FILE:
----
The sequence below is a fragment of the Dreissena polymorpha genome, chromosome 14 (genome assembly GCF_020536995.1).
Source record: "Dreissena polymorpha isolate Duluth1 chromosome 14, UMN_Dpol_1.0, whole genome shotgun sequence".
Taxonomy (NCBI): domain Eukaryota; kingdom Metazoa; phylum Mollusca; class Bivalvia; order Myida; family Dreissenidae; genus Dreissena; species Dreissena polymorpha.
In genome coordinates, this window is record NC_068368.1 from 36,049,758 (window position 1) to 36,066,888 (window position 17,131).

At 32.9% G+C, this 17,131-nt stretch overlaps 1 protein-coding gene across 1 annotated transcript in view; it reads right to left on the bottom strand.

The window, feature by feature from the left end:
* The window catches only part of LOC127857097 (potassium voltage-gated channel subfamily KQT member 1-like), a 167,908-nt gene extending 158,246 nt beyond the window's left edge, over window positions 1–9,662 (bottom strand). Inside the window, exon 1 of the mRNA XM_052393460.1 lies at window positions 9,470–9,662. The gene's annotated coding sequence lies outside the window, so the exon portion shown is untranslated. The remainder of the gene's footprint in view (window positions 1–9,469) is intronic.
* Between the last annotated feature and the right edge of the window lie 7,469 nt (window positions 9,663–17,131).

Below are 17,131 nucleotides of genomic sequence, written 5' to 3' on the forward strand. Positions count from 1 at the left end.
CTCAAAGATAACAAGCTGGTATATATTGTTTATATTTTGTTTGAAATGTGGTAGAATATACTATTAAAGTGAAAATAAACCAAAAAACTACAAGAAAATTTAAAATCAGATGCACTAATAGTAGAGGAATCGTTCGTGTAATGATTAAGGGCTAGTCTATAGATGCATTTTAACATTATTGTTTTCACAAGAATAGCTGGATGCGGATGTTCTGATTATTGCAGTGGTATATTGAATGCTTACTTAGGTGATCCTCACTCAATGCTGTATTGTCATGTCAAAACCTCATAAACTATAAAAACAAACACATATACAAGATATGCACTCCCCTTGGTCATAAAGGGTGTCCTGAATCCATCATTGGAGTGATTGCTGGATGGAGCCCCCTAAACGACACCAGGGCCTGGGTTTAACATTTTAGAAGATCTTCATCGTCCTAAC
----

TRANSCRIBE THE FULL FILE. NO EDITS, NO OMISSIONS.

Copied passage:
The sequence below is a fragment of the Dreissena polymorpha genome, chromosome 14 (genome assembly GCF_020536995.1).
Source record: "Dreissena polymorpha isolate Duluth1 chromosome 14, UMN_Dpol_1.0, whole genome shotgun sequence".
Taxonomy (NCBI): domain Eukaryota; kingdom Metazoa; phylum Mollusca; class Bivalvia; order Myida; family Dreissenidae; genus Dreissena; species Dreissena polymorpha.
In genome coordinates, this window is record NC_068368.1 from 36,049,758 (window position 1) to 36,066,888 (window position 17,131).

At 32.9% G+C, this 17,131-nt stretch overlaps 1 protein-coding gene across 1 annotated transcript in view; it reads right to left on the bottom strand.

The window, feature by feature from the left end:
* The window catches only part of LOC127857097 (potassium voltage-gated channel subfamily KQT member 1-like), a 167,908-nt gene extending 158,246 nt beyond the window's left edge, over window positions 1–9,662 (bottom strand). Inside the window, exon 1 of the mRNA XM_052393460.1 lies at window positions 9,470–9,662. The gene's annotated coding sequence lies outside the window, so the exon portion shown is untranslated. The remainder of the gene's footprint in view (window positions 1–9,469) is intronic.
* Between the last annotated feature and the right edge of the window lie 7,469 nt (window positions 9,663–17,131).

Below are 17,131 nucleotides of genomic sequence, written 5' to 3' on the forward strand. Positions count from 1 at the left end.
CTCAAAGATAACAAGCTGGTATATATTGTTTATATTTTGTTTGAAATGTGGTAGAATATACTATTAAAGTGAAAATAAACCAAAAAACTACAAGAAAATTTAAAATCAGATGCACTAATAGTAGAGGAATCGTTCGTGTAATGATTAAGGGCTAGTCTATAGATGCATTTTAACATTATTGTTTTCACAAGAATAGCTGGATGCGGATGTTCTGATTATTGCAGTGGTATATTGAATGCTTACTTAGGTGATCCTCACTCAATGCTGTATTGTCATGTCAAAACCTCATAAACTATAAAAACAAACACATATACAAGATATGCACTCCCCTTGGTCATAAAGGGTGTCCTGAATCCATCATTGGAGTGATTGCTGGATGGAGCCCCCTAAACGACACCAGGGCCTGGGTTTAACATTTTAGAAGATCTTCATCGTCCTAAC